I’ve always placed a lot of emphasis on doing simple things in my martial art practice. It comes from my Kenpo teacher, Al Thomas, who taught that complicated techniques were nothing more than longer combinations of simple things. Master those elements, and the whole comes together better.
As beginners all we can see is the gross form of something, and we need to create a structure within which to work. As we develop and acquire breadth, though, there are fewer and fewer new structures to build. Rather we develop depth through developing control of smaller details, polishing what we have.
Consequently, my job as taskmaster is to insist students go back and figure out what I showed them to prove they understood the concept. Sometimes I’ll scold them by saying “You’re paying me for my knowledge, so why aren’t you paying attention?!”
It gets frustrating at times, as a teacher, to see that other people don’t grasp this. Sometimes I show a very specific move I want practiced, then I’ll turn my back for even just a few seconds, and when I look back guys are already experimenting with variations or even completely different moves.
Recently I thought of this analogy, that a technique is like a car’s engine. There can be a lot of moving parts, but if only one of them screws up, the whole thing might fail. Things like precision and accuracy in timing and motion get honed by conscious repetition, paying attention to consistent efficiency. The payoff can mean success under stress.
A personal example of that comes from my old Kenpo days. I was a brown belt, sparring against a green belt named Eric to help him prepare for a tournament. Eric was about 6’1” tall, 220 lbs, a deep chested physically fit lineman for a utility company who won trophies as a black belt in point and semi-contact competition. I was his tune-up, but facing him I felt like more like tuna.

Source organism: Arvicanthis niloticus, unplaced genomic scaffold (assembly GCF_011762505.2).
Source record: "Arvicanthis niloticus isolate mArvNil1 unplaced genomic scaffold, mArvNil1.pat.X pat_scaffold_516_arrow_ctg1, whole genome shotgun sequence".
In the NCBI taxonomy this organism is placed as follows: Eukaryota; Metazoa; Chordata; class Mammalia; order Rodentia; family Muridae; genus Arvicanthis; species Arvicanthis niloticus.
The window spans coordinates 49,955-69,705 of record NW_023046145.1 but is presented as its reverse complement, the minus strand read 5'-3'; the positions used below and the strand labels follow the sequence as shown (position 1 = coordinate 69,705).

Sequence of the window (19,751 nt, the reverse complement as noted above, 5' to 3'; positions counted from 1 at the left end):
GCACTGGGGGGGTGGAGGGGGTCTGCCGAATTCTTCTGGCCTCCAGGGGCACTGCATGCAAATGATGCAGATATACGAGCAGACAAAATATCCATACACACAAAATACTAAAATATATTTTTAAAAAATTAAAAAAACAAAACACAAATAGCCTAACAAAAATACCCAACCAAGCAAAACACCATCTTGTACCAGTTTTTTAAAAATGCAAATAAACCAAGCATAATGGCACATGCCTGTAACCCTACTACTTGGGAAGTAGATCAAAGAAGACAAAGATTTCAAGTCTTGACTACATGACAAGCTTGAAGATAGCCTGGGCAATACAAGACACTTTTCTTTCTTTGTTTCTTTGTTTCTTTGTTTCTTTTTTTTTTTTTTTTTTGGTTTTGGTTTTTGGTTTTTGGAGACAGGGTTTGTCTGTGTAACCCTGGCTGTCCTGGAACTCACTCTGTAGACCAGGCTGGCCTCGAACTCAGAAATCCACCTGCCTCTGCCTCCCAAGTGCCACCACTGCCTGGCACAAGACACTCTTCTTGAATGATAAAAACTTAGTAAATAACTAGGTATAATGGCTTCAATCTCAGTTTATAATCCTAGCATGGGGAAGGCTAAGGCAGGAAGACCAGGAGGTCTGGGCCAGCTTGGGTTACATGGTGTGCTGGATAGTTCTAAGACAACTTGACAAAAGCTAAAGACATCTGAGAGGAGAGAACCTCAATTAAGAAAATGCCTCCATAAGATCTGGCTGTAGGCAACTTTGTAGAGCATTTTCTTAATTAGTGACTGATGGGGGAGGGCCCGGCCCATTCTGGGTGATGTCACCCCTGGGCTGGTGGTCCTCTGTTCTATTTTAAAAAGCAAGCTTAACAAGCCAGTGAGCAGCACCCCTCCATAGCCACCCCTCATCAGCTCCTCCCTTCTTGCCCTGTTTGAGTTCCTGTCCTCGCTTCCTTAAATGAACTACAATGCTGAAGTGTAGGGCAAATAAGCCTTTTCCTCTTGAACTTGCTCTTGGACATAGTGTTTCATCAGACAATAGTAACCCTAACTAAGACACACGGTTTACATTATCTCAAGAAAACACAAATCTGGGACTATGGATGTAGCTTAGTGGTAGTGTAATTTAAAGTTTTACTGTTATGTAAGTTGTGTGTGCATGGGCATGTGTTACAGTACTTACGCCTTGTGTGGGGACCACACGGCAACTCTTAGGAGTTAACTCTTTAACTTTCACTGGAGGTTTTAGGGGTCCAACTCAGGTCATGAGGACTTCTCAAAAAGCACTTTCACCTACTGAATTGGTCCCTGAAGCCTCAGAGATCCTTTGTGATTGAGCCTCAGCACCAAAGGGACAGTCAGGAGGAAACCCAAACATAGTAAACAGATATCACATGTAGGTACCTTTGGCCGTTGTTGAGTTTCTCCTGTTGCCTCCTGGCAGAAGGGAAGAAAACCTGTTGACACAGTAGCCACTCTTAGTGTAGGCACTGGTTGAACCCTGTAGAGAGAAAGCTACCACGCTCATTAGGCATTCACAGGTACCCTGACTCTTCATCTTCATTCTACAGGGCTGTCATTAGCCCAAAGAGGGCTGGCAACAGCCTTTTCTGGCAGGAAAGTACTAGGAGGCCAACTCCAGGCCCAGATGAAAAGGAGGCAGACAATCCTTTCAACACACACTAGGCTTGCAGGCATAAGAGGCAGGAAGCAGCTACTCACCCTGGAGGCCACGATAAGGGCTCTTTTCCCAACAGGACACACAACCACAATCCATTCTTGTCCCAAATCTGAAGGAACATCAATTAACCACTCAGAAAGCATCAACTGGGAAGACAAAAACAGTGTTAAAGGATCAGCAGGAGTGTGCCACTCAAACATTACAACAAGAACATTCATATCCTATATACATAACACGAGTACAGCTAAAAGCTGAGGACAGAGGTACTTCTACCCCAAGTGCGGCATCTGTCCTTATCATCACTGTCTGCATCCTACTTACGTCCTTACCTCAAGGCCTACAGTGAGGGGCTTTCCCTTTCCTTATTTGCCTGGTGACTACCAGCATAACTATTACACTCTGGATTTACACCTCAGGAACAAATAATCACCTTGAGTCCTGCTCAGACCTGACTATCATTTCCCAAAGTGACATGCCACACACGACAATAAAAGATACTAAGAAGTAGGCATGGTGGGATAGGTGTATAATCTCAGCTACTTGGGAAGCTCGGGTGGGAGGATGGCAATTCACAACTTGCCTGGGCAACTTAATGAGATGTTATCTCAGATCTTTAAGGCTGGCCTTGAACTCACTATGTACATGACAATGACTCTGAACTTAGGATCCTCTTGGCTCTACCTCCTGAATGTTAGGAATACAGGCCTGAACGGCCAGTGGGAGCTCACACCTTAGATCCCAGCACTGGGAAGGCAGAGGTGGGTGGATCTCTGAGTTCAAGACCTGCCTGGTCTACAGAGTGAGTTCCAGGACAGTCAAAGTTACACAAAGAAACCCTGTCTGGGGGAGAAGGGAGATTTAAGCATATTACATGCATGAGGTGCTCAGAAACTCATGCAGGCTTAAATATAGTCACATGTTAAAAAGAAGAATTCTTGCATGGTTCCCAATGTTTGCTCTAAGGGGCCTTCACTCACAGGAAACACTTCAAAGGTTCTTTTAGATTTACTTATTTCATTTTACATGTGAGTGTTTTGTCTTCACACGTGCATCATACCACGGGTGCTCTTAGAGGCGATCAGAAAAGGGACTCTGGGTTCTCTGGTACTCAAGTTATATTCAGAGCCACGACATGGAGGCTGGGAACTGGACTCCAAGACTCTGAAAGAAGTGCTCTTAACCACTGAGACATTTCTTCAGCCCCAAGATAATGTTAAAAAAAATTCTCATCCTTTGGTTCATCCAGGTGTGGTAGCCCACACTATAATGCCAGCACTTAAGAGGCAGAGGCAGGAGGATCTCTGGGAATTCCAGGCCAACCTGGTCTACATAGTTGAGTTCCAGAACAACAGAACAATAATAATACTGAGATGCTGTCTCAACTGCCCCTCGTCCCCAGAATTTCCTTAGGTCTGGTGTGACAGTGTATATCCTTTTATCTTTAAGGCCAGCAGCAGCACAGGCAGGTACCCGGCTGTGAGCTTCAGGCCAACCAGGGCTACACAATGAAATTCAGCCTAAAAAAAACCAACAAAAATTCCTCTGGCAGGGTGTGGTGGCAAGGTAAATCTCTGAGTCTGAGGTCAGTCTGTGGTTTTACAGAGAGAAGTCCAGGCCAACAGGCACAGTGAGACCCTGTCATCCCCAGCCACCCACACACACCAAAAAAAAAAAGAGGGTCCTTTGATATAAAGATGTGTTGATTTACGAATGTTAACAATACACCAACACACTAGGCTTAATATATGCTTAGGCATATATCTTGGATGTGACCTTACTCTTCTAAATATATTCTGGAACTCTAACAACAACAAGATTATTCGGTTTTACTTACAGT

On our first face-off, I beat him with a quick and unexpected jab. He looked like he expected to box and I caught him by surprise, a lucky shot. The next point was more of a setup, faking him and then catching him with a backfist on the reverse.
Now Eric was angry. As we squared off I could see the flames in his eyes and thought “this is it; what will I do?” I swear I remember thinking of the old story of the monk who offended a samurai.
Not wanting to dishonor his sword by simply killing the man outright, the samurai told the monk he had three days to prepare for a duel. The poor monk, distraught, sought out a local fencing master who took one look at the monk’s lack of skill and said “Just hold your sword over your head like so, close your eyes, and when you feel “coolness”, strike!”
All the monk did for those three days was practice standing and meditating on feeling coolness. When the time came for the duel, the two faced off and the monk did as he had been instructed, expecting to die at any second. A few moments ticked off, then a few more, and finally he opened his eyes to see the samurai bow to him and say “I’m sorry, I didn’t realize you were a master!” and then stride away. By concentrating so fully, the monk (or a tea master in some versions) attained a state of grace which was impenetrable, and the samurai recognized the power of such commitment to a single moment.